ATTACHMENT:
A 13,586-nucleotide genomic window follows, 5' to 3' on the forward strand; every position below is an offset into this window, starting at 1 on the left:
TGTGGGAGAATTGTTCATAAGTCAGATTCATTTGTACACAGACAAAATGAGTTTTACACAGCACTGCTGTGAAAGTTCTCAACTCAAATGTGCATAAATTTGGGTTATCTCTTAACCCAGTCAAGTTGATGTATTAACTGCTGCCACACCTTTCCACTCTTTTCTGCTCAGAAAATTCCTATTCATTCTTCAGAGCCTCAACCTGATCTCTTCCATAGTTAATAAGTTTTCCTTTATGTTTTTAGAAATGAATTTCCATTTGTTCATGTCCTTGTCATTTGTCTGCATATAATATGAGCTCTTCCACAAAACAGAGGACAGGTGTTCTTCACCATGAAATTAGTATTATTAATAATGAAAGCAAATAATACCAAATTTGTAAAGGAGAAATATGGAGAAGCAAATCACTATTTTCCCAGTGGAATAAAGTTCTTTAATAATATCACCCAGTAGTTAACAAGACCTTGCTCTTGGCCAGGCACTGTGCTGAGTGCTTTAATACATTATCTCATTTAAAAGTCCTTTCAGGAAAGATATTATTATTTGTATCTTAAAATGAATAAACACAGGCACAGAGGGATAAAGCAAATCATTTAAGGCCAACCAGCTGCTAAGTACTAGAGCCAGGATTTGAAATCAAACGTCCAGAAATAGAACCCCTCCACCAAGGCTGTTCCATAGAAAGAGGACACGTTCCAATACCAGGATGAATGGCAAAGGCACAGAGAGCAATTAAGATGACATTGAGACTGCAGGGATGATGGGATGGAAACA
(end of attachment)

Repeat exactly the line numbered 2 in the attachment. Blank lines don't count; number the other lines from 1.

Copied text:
TGTGGGAGAATTGTTCATAAGTCAGATTCATTTGTACACAGACAAAATGAGTTTTACACAGCACTGCTGTGAAAGTTCTCAACTCAAATGTGCATAAATTTGGGTTATCTCTTAACCCAGTCAAGTTGATGTATTAACTGCTGCCACACCTTTCCACTCTTTTCTGCTCAGAAAATTCCTATTCATTCTTCAGAGCCTCAACCTGATCTCTTCCATAGTTAATAAGTTTTCCTTTATGTTTTTAGAAATGAATTTCCATTTGTTCATGTCCTTGTCATTTGTCTGCATATAATATGAGCTCTTCCACAAAACAGAGGACAGGTGTTCTTCACCATGAAATTAGTATTATTAATAATGAAAGCAAATAATACCAAATTTGTAAAGGAGAAATATGGAGAAGCAAATCACTATTTTCCCAGTGGAATAAAGTTCTTTAATAATATCACCCAGTAGTTAACAAGACCTTGCTCTTGGCCAGGCACTGTGCTGAGTGCTTTAATACATTATCTCATTTAAAAGTCCTTTCAGGAAAGATATTATTATTTGTATCTTAAAATGAATAAACACAGGCACAGAGGGATAAAGCAAATCATTTAAGGCCAACCAGCTGCTAAGTACTAGAGCCAGGATTTGAAATCAAACGTCCAGAAATAGAACCCCTCCACCAAGGCTGTTCCATAGAAAGAGGACACGTTCCAATACCAGGATGAATGGCAAAGGCACAGAGAGCAATTAAGATGACATTGAGACTGCAGGGATGATGGGATGGAAACA